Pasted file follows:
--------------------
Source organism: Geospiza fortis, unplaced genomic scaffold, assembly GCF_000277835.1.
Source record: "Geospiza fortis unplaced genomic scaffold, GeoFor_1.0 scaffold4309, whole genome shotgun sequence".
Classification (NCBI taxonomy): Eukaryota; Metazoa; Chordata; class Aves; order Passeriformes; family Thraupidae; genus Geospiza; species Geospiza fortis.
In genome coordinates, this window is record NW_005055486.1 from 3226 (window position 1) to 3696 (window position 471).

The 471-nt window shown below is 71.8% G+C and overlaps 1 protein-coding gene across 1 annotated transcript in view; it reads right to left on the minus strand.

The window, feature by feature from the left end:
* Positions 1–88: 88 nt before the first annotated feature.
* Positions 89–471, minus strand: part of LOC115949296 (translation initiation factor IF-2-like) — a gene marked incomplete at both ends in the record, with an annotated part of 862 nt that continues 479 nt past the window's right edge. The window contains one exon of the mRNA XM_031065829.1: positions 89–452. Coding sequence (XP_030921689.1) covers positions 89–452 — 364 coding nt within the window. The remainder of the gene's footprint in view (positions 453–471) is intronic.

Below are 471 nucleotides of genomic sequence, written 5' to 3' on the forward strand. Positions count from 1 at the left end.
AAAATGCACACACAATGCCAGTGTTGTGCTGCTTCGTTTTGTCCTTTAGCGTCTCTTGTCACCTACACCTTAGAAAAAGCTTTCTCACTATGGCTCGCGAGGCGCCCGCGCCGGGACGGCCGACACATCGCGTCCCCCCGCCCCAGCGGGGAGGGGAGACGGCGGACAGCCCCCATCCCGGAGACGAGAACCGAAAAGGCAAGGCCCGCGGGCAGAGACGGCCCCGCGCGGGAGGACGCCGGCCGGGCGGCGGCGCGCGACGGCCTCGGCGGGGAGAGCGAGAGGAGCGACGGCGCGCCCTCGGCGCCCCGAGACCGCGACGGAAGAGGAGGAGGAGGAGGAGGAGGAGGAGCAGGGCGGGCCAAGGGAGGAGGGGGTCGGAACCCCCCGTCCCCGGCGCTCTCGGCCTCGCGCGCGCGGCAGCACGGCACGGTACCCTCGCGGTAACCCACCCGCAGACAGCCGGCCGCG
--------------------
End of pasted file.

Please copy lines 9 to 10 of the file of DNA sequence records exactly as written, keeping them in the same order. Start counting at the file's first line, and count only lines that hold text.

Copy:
Below are 471 nucleotides of genomic sequence, written 5' to 3' on the forward strand. Positions count from 1 at the left end.
AAAATGCACACACAATGCCAGTGTTGTGCTGCTTCGTTTTGTCCTTTAGCGTCTCTTGTCACCTACACCTTAGAAAAAGCTTTCTCACTATGGCTCGCGAGGCGCCCGCGCCGGGACGGCCGACACATCGCGTCCCCCCGCCCCAGCGGGGAGGGGAGACGGCGGACAGCCCCCATCCCGGAGACGAGAACCGAAAAGGCAAGGCCCGCGGGCAGAGACGGCCCCGCGCGGGAGGACGCCGGCCGGGCGGCGGCGCGCGACGGCCTCGGCGGGGAGAGCGAGAGGAGCGACGGCGCGCCCTCGGCGCCCCGAGACCGCGACGGAAGAGGAGGAGGAGGAGGAGGAGGAGGAGCAGGGCGGGCCAAGGGAGGAGGGGGTCGGAACCCCCCGTCCCCGGCGCTCTCGGCCTCGCGCGCGCGGCAGCACGGCACGGTACCCTCGCGGTAACCCACCCGCAGACAGCCGGCCGCG